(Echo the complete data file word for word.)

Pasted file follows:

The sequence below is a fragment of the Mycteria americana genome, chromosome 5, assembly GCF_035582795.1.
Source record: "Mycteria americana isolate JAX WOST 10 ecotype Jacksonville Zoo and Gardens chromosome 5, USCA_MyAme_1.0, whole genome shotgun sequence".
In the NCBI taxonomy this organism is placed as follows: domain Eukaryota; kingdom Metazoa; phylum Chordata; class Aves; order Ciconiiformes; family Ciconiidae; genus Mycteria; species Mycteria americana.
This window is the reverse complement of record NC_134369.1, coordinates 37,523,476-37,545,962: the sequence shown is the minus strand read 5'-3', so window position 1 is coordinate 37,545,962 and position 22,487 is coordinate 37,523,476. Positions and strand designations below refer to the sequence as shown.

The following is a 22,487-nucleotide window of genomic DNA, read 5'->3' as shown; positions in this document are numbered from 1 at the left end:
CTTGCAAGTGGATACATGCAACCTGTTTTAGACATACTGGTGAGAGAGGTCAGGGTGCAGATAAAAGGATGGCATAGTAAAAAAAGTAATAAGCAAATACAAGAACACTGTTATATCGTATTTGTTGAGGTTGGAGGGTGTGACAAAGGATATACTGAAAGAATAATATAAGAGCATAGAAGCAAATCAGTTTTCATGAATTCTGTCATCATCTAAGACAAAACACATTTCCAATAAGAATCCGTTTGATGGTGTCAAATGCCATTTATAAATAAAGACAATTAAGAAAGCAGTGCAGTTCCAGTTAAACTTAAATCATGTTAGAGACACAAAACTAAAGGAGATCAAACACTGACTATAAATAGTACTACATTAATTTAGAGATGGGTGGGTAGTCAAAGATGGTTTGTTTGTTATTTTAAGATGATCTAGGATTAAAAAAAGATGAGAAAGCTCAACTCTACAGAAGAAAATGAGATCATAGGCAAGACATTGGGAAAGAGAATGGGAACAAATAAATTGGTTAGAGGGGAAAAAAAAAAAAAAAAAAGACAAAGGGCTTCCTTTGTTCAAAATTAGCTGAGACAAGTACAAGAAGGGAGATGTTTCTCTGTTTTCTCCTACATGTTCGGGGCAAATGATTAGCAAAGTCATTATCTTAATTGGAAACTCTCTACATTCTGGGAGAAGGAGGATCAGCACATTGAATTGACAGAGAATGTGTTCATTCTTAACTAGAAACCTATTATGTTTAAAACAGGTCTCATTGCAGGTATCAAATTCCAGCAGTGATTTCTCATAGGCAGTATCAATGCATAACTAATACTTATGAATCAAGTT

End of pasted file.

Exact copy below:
The sequence below is a fragment of the Mycteria americana genome, chromosome 5, assembly GCF_035582795.1.
Source record: "Mycteria americana isolate JAX WOST 10 ecotype Jacksonville Zoo and Gardens chromosome 5, USCA_MyAme_1.0, whole genome shotgun sequence".
In the NCBI taxonomy this organism is placed as follows: domain Eukaryota; kingdom Metazoa; phylum Chordata; class Aves; order Ciconiiformes; family Ciconiidae; genus Mycteria; species Mycteria americana.
This window is the reverse complement of record NC_134369.1, coordinates 37,523,476-37,545,962: the sequence shown is the minus strand read 5'-3', so window position 1 is coordinate 37,545,962 and position 22,487 is coordinate 37,523,476. Positions and strand designations below refer to the sequence as shown.

The following is a 22,487-nucleotide window of genomic DNA, read 5'->3' as shown; positions in this document are numbered from 1 at the left end:
CTTGCAAGTGGATACATGCAACCTGTTTTAGACATACTGGTGAGAGAGGTCAGGGTGCAGATAAAAGGATGGCATAGTAAAAAAAGTAATAAGCAAATACAAGAACACTGTTATATCGTATTTGTTGAGGTTGGAGGGTGTGACAAAGGATATACTGAAAGAATAATATAAGAGCATAGAAGCAAATCAGTTTTCATGAATTCTGTCATCATCTAAGACAAAACACATTTCCAATAAGAATCCGTTTGATGGTGTCAAATGCCATTTATAAATAAAGACAATTAAGAAAGCAGTGCAGTTCCAGTTAAACTTAAATCATGTTAGAGACACAAAACTAAAGGAGATCAAACACTGACTATAAATAGTACTACATTAATTTAGAGATGGGTGGGTAGTCAAAGATGGTTTGTTTGTTATTTTAAGATGATCTAGGATTAAAAAAAGATGAGAAAGCTCAACTCTACAGAAGAAAATGAGATCATAGGCAAGACATTGGGAAAGAGAATGGGAACAAATAAATTGGTTAGAGGGGAAAAAAAAAAAAAAAAAAGACAAAGGGCTTCCTTTGTTCAAAATTAGCTGAGACAAGTACAAGAAGGGAGATGTTTCTCTGTTTTCTCCTACATGTTCGGGGCAAATGATTAGCAAAGTCATTATCTTAATTGGAAACTCTCTACATTCTGGGAGAAGGAGGATCAGCACATTGAATTGACAGAGAATGTGTTCATTCTTAACTAGAAACCTATTATGTTTAAAACAGGTCTCATTGCAGGTATCAAATTCCAGCAGTGATTTCTCATAGGCAGTATCAATGCATAACTAATACTTATGAATCAAGTT